• Hilton and the West Africa Water Initiative

    I can't remember how I discovered the Conrad N. Hilton Foundation, but I suspect it was in one of the hotels owned by the Hilton Corporation. Conrad Hilton, born in 1887, was the founder of the chain that bears his name. After he became successful and well-know, he capitalized on his fame by promoting a "post-World War II philosophy of reconciliation and nonviolence." His will directed that his wealth be "eternally reinvested to alleviate human suffering throughout the world."

    You can visit the foundation's site to learn about all the programs it supports, including the annual Humanitarian Prize and Symposia. What captured my attention are the foundation's Safe Water Development programs:

    Mr. Hilton was a wealthy man, but you don't have to be wealthy to make a difference. A small contribution can help bring clean drinking water to the 1 in 6 people who can't now access it.

    Help the cause: Donate to Blue Planet Run Foundation.

  • Who is WHO?

    The World Health Organization, part of the United Nations, sets standards for global health. (See their Millennium Development Goals.) WHO provides leadership, direction, and training for worldwide health projects and monitor projects to make sure they meet minimum standards.

    Their website is filled with facts and statistics about just about every worldwide health issue imaginable, from tobacco to influenza to cholera.

    A pretty awesome organization. Check it out.

  • Appropedia: Wikipedia with a Social Conscience

    How many times have you had an argument with someone and turned to Wikipedia to find out which one of you actually had the facts correct? After 8 years of operation, the depth of information is staggering—13 million articles and over 75,000 contributors.

    Appropedia, like Wikipedia, lets anyone contribute or edit articles. Its goal is narrowly focused on collaborating to find solutions that can reduce poverty, increase sustainable living, and help people in developing countries. If you have ideas that you can contribute, consider submitting an article. If you are passionate about these topics and are a great editor, consider editing one of the many articles that are sitting in editorial limbo.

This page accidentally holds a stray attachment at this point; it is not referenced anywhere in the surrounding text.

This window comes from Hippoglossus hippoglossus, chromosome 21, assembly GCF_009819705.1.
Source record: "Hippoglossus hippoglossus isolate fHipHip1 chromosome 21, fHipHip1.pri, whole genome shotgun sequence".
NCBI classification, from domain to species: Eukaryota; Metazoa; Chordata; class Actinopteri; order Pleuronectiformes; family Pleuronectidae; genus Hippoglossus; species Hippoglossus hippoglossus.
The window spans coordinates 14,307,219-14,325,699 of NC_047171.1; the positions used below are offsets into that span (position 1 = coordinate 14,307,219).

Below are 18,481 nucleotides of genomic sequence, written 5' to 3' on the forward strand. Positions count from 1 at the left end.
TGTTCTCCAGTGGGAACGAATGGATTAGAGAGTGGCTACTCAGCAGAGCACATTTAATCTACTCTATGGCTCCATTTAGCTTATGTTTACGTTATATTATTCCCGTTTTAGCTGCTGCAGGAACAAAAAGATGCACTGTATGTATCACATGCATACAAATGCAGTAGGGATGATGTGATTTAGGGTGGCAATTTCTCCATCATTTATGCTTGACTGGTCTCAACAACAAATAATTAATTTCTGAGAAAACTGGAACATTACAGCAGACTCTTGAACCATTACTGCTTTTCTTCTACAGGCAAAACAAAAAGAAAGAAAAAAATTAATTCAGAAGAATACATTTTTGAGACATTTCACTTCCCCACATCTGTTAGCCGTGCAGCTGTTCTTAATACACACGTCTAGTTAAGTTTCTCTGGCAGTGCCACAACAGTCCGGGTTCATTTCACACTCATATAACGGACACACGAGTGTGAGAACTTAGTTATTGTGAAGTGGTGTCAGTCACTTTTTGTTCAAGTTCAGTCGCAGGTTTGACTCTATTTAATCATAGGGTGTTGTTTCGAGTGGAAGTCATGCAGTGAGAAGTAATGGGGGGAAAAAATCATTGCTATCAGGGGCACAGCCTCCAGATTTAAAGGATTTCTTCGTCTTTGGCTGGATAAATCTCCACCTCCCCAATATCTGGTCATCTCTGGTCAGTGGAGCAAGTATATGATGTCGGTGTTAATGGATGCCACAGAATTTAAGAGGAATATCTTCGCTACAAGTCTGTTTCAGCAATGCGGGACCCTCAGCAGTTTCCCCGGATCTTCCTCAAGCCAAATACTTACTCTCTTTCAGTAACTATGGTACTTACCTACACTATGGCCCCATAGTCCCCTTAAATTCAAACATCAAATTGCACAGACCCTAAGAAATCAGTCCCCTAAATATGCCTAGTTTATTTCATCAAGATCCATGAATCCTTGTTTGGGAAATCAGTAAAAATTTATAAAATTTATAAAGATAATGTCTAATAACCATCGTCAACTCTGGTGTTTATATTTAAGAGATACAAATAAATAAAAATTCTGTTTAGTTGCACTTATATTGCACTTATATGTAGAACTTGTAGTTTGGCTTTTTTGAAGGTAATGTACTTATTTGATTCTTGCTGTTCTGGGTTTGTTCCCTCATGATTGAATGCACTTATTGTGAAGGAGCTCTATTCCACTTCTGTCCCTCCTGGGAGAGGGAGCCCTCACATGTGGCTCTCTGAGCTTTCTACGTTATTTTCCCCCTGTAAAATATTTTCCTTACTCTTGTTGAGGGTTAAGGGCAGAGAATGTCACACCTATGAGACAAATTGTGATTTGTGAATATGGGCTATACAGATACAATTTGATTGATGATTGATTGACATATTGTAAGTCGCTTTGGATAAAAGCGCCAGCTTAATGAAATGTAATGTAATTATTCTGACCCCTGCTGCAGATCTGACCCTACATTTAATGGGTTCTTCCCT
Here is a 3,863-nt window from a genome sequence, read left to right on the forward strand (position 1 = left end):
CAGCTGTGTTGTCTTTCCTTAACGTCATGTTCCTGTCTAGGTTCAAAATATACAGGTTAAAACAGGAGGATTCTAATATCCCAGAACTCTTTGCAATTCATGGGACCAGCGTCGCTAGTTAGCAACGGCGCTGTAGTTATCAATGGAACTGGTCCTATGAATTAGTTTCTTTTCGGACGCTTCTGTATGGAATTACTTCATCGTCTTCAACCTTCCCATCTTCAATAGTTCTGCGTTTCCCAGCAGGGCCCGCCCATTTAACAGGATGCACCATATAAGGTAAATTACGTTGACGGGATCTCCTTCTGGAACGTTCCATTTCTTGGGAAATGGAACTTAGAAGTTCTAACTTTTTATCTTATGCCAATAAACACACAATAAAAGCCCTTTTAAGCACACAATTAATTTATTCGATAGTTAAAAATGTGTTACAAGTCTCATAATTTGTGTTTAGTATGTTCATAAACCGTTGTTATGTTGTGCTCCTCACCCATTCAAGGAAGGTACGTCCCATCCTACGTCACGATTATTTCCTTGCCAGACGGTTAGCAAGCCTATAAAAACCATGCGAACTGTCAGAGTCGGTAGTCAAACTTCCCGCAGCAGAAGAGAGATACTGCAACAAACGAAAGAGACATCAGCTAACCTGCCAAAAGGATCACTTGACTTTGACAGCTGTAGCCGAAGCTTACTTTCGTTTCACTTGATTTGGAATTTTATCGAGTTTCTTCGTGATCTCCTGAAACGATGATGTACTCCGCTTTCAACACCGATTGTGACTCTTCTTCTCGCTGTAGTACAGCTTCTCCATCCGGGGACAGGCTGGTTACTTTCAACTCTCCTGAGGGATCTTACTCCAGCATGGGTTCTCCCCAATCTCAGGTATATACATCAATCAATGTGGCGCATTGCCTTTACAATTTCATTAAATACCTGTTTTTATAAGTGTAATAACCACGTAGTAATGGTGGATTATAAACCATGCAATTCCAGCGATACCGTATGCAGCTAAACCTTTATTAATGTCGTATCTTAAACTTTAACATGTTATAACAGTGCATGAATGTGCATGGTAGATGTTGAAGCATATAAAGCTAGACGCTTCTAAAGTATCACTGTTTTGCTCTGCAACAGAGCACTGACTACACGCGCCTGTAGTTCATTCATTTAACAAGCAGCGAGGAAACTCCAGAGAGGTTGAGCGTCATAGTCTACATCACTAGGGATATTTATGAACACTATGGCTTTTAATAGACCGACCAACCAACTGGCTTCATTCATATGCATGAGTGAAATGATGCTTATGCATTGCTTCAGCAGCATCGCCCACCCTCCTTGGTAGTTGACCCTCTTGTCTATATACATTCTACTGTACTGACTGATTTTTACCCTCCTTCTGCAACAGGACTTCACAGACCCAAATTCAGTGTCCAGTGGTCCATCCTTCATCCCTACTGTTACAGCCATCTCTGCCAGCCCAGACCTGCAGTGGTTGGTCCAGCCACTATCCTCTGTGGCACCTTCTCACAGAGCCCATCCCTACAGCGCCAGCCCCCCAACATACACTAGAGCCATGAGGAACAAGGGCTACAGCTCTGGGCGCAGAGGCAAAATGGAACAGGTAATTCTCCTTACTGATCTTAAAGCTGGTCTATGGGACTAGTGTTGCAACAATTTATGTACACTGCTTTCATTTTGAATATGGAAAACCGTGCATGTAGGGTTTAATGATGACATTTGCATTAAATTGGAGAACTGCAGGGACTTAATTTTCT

The photo from Appropedia shows a set up that gets ethanol from organic sugar beets. The article it accompanies is an example of one of the 16,000 articles you can find in Appropedia.

    There are articles on diabetes, flooding, clean water, microfinance, innovative housing designs, sanitation, stadium light solar cookers, and more. Check it out!

    Read the Appropedia Misson & Vision statement.

  • Tshepang Means Have Hope

    A few months ago I met an incredible woman whose story I'd like to share with you.

    Imagine being between the ages of 12 and 18. (Maybe you already are, so that part's easy!) Now imagine you are also the oldest member of your household. That's right, living in a home with no parents AND responsible for your younger brothers and sisters. Sounds unimaginable. 

    But wait. There's more. Your home is a shack. You don't have a toilet or running water. No water, no electricity—You don't have a washing machine. You struggle to go to school but the chores to take care of your sisters and brothers make it difficult to do your homework. That and the dim candle light. This might even be your home in Roddepoort. (Photo courtegy of the Tshepang program.)